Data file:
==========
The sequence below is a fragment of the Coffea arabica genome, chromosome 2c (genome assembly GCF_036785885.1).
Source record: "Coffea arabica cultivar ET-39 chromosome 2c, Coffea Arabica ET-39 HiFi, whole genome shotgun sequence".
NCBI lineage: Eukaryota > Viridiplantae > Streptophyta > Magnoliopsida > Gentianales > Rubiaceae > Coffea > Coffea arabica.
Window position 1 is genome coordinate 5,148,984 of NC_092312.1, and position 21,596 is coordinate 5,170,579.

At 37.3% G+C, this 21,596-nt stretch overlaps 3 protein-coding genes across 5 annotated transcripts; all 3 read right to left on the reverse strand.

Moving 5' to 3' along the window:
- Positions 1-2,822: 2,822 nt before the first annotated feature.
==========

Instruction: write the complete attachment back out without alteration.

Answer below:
The sequence below is a fragment of the Coffea arabica genome, chromosome 2c (genome assembly GCF_036785885.1).
Source record: "Coffea arabica cultivar ET-39 chromosome 2c, Coffea Arabica ET-39 HiFi, whole genome shotgun sequence".
NCBI lineage: Eukaryota > Viridiplantae > Streptophyta > Magnoliopsida > Gentianales > Rubiaceae > Coffea > Coffea arabica.
Window position 1 is genome coordinate 5,148,984 of NC_092312.1, and position 21,596 is coordinate 5,170,579.

At 37.3% G+C, this 21,596-nt stretch overlaps 3 protein-coding genes across 5 annotated transcripts; all 3 read right to left on the reverse strand.

Moving 5' to 3' along the window:
- Positions 1-2,822: 2,822 nt before the first annotated feature.